Tiger poachers ‘escaping the law’
(UKPA) – Jan 20, 2010
A wildlife conservationist has slammed the Indian government’s efforts to crack down on tiger poaching.
As many as 417 tigers were killed between 2000 and 2009 in India, but just 11 of the 882 suspected poachers arrested over the last decade have been convicted.
Belinda Wright, executive director of the Wildlife Protection Society of India (WPSI) and a senior conservationist working to combat poaching and the escalating wildlife trade, especially in tigers, told the Deccan Chronicle: “Poaching is a huge threat to tigers and wildlife as a whole.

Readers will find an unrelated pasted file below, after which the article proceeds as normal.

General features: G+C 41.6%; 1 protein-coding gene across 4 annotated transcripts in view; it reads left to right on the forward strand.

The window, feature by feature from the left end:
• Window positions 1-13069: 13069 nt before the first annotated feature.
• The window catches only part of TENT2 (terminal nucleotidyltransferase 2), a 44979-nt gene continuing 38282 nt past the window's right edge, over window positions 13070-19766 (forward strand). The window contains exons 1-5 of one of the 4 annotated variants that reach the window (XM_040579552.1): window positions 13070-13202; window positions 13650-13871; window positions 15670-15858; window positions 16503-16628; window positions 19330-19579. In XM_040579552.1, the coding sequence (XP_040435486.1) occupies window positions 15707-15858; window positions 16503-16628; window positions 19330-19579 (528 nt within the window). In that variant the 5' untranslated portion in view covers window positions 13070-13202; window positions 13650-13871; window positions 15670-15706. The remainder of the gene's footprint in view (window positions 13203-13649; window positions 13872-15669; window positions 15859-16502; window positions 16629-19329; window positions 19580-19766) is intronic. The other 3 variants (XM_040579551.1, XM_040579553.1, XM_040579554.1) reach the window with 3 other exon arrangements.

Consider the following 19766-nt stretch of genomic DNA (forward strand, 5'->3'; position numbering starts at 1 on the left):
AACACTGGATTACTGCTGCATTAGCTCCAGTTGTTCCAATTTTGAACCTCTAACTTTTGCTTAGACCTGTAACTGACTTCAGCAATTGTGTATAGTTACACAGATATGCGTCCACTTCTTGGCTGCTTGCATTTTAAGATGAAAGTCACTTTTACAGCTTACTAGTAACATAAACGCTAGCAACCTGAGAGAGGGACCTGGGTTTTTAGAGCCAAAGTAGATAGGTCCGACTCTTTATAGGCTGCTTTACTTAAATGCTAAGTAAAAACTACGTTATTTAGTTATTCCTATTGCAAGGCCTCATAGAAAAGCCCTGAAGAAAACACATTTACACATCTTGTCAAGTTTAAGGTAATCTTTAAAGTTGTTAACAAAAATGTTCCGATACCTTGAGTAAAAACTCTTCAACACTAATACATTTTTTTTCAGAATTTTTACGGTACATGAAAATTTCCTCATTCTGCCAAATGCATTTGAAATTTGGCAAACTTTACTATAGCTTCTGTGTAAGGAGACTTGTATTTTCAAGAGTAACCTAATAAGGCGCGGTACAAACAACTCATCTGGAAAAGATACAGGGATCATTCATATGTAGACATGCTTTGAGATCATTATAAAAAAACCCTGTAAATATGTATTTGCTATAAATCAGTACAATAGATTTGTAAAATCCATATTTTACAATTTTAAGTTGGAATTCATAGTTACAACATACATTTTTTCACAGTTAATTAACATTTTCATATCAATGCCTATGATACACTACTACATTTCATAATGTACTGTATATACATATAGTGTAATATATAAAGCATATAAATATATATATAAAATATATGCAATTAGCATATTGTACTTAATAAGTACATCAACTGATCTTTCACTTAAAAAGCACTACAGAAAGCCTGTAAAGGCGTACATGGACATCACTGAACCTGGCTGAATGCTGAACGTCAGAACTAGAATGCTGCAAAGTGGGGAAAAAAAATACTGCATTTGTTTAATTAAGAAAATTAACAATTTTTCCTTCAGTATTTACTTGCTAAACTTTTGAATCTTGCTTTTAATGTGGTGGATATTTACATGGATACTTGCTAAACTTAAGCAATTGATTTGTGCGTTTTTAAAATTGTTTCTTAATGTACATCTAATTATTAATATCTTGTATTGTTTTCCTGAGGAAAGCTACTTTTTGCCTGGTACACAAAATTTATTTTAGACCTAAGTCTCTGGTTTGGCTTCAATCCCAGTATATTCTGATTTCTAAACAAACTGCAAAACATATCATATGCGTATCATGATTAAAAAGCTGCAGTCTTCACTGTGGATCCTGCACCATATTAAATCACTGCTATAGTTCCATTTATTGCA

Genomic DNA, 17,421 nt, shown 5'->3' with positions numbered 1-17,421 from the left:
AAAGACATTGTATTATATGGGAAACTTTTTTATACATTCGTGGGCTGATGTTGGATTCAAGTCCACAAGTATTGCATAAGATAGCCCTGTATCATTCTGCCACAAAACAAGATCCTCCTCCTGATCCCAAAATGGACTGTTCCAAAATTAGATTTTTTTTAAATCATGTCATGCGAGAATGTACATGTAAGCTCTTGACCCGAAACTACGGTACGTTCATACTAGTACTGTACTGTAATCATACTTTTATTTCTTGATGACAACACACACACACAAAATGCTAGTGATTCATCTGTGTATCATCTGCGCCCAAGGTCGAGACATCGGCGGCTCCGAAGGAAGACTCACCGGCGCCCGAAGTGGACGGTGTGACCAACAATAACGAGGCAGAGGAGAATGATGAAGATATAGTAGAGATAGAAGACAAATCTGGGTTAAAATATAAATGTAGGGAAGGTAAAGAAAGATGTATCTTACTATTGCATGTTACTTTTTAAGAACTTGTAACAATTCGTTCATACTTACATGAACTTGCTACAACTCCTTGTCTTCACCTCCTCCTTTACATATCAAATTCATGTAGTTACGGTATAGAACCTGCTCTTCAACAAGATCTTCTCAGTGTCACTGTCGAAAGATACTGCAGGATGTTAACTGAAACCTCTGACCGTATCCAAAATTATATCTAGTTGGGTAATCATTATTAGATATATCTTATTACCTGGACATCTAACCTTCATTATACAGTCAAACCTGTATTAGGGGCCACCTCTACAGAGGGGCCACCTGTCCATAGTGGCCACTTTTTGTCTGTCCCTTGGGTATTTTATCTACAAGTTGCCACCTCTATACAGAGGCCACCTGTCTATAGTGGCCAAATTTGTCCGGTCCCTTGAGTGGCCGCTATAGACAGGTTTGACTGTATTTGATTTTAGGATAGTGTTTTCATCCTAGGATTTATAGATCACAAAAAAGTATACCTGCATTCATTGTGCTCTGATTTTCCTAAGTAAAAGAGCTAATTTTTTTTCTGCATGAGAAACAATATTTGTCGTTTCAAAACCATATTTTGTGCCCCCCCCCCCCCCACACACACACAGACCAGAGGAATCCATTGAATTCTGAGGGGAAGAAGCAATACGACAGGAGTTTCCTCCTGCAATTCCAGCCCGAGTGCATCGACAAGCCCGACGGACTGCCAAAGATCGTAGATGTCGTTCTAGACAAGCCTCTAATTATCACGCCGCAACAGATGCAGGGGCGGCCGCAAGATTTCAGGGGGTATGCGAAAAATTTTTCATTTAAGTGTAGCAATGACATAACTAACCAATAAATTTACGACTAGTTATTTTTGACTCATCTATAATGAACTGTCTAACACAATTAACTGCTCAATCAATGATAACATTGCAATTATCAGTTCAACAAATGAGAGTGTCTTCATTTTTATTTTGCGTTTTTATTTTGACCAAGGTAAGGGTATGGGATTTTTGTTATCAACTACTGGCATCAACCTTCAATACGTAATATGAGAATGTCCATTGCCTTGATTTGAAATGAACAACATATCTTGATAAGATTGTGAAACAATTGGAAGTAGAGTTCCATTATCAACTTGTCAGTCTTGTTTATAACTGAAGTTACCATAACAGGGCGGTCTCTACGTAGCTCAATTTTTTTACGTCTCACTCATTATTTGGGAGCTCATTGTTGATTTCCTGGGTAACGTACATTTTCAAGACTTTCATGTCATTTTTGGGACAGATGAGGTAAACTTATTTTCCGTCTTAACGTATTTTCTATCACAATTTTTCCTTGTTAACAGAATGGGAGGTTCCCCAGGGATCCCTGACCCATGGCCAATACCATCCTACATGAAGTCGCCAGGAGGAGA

“It can wipe out endangered species if wildlife protection laws are not implemented effectively. India has to make a vocal decision to save the tiger and its habitat from destruction.
“Lack of accountability and cooperation by many of the state governments is proving a big hurdle in conservation.”
She added: “In 2009 alone India lost 85 tigers. Thirty eight per cent of them were killed by poachers, 41% were found dead and 16% died as a result of fights with other tigers. This calls for tightening of laws around wildlife protection.”
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